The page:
It has been well accepted that accumulation of iron in organs such as the liver and the heart is associated with cirrhosis and heart failure in genetic hemochromatosis and thalassemia patients [19], [41] and, in particular, high levels of iron in the brain have been strongly implicated to play a key role in the age-related decline in cognition [42][44]. However, limited data are available concerning the association between high levels of iron in skeletal muscle and sarcopenia. Recently, Altun et al. reported that the non-heme iron level in gastrocnemius muscle of aged male Sprague-Dawley rats was significantly elevated [23]. Since the skeletal muscle represents about 40% of body mass and contains 10% to 15% of body iron, which is mainly located in myoglobin and mitochondria [45], it is of great interest to improve our understanding of iron homeostasis in this tissue system. In agreement with Altun et al., our study shows that the iron accumulation may be a hallmark of aged skeletal muscle. The significant increase of non-heme iron amount in gastrocnemius muscle in AL rats was noticeable at 29 months of age, which concurred with a significant increase of oxidized nucleic acid damage. In particular, excessive oxidative stress is associated with the pathogenesis of sarcopenia [7]. Accordingly, we measured the gastrocnemius muscle mass and grip strength to advance our understanding of sarcopenia in the rats. In addition, a novel finding of this study is the remarkable attenuation of the age-associated rise of iron level in the gastrocnemius muscle with calorie restriction, paralleling a significant decrease of total RNA oxidative damage and a striking amelioration of muscle mass and grip strength.

Sohal et al have documented increased levels of redox-active iron (bleomycin-detectable iron assay) in aged liver, but in their study they did not provide a measure of oxidative stress [46]. Bleomycin assay, as a non-physiological iron chelator reaction, is developed to detect and measure reactive iron species in biological fluids. Sohal et al's study did not rule out the specific role of iron in modulation of molecular oxidative damage in certain tissues such as liver, where an age-associated increase in bleomycin-chelatable iron was observed. However, in other tissues such as the kidney, heart, and brain, no age-related elevation in the redox-active iron content was detected. Similarly, caloric restriction that lowers steady state amounts of oxidative damage did not always correspond to lower iron content. The very mixed pattern of findings would seem to be compatible with the view that either a) the bleomycin assay is unreliable in tissue homogenates as described by Galey [47] or b) the age-associated increase in molecular oxidative damage in various specific tissues may be caused by different combinations of factors that collectively lead to increases in the steady state levels of oxidative damage.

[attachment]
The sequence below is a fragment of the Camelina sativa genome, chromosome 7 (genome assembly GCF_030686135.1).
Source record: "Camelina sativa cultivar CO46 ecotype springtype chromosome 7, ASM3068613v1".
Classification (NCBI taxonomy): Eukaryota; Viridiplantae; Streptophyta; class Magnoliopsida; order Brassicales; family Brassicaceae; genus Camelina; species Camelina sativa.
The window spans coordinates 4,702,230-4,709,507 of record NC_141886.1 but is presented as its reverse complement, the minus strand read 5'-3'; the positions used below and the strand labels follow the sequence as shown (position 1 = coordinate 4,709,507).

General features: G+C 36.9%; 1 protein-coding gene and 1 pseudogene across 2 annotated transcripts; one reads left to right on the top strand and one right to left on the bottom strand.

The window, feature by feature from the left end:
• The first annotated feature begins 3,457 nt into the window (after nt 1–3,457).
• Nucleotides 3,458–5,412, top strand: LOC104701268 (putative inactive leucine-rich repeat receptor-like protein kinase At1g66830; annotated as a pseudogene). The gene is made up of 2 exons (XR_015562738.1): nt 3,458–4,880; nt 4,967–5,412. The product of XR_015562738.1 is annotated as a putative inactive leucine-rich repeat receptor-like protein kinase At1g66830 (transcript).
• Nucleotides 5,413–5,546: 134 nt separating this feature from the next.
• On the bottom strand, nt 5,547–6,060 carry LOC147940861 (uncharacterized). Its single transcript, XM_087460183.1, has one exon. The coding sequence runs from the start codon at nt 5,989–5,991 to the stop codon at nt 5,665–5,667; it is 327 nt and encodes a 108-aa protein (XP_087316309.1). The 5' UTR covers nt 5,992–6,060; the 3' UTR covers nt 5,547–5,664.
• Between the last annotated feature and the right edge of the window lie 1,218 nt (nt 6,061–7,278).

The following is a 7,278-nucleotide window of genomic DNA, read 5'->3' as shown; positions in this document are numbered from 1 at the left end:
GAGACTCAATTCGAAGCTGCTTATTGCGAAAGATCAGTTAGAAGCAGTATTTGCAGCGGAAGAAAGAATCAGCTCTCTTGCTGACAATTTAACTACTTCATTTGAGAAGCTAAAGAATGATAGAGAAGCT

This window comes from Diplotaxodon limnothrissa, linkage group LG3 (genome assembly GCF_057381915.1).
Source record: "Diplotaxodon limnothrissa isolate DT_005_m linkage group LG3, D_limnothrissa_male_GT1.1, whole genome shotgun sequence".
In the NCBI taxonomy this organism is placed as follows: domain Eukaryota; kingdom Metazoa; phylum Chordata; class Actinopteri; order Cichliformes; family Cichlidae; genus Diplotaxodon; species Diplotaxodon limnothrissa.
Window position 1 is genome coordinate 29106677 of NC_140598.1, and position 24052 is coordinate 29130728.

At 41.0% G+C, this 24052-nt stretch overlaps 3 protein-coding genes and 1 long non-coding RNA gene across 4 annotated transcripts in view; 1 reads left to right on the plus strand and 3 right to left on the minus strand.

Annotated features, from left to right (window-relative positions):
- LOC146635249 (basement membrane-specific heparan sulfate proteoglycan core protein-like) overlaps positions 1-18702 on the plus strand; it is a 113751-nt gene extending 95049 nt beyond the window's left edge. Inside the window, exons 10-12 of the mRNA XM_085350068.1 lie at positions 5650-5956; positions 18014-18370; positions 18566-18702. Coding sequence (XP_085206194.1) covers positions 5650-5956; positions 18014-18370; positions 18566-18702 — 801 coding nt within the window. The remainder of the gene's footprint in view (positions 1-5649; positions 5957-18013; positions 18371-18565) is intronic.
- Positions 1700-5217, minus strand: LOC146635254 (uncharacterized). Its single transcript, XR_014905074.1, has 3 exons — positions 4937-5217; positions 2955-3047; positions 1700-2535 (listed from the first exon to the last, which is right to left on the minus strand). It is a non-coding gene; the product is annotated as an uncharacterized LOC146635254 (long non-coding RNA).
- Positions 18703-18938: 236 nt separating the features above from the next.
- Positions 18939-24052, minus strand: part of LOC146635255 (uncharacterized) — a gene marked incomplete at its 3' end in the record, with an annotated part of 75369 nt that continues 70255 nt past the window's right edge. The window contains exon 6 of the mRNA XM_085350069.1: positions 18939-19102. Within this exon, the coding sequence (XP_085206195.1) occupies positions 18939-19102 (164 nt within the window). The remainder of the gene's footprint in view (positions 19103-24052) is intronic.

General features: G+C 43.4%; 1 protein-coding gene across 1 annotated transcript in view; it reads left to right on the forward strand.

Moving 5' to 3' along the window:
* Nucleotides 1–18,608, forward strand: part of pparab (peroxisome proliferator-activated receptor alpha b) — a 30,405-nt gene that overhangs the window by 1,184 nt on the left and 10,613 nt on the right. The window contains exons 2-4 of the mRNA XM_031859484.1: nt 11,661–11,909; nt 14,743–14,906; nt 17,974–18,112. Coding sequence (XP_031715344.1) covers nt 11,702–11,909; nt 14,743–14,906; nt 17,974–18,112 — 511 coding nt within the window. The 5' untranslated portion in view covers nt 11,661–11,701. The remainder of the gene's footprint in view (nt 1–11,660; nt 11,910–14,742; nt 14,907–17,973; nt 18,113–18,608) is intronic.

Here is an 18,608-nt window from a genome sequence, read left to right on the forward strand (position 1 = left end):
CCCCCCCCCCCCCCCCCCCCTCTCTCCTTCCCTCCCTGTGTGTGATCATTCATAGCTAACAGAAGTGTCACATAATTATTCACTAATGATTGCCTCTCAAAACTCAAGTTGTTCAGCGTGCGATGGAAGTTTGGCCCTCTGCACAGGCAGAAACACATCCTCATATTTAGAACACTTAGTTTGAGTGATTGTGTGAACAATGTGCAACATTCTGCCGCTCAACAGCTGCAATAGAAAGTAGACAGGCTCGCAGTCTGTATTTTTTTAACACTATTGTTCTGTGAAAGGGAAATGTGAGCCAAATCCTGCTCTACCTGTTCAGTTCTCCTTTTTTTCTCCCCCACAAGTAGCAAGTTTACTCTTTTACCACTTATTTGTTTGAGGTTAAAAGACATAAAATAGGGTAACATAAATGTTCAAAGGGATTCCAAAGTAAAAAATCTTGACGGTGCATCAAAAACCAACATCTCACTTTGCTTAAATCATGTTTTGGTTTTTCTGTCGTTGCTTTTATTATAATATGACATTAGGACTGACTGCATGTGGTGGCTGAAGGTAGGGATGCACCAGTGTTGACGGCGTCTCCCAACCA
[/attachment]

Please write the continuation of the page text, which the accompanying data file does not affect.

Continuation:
Increased iron levels have also been reported in kidney and brain in aged rats [15], [18], however, our current study shows the age-related increases of non-heme iron in livers are more modest than those observed in skeletal muscles. This may suggest that the iron accumulation in aged Fischer 344 X Brown Norway rats is tissue-specific, and iron accumulation in skeletal muscle may in part be related to the postmitotic nature of myofibers [4], [23]. Furthermore, a study from Okunade et al. has shown that the presence of significant levels of non-heme iron in the non-insulin-dependent diabetes mellitus subjects is an indication of the potential for iron-catalysed production of hydroxyl and other toxic radicals could cause continues oxidative stress and tissue damage [48]. Therefore, altered non-heme iron levels in aged rats may be a recognized age-related phenomenon which contributes to oxidative stress and muscle atrophy.

We detected increases in non-heme iron levels in liver of CR young rats, compared to AL rats (both in the 8- and 18-months) (Fig. 2C expressed as µg/g wet weight). The increase may be due to the fact that liver weight (Table 1) decreases acutely and rapidly following the initial 4-month calorie restriction intervention. For example, the differences between the 8-month AL liver weights (377±15 g) and calorie-restricted animals (268±5 g) is highly significant. It is also possible that iron import, storage and export in the liver is better maintained in all CR age groups. Note the very consistent similar level of total and normalized iron levels in all CR group ages (Fig. 2C).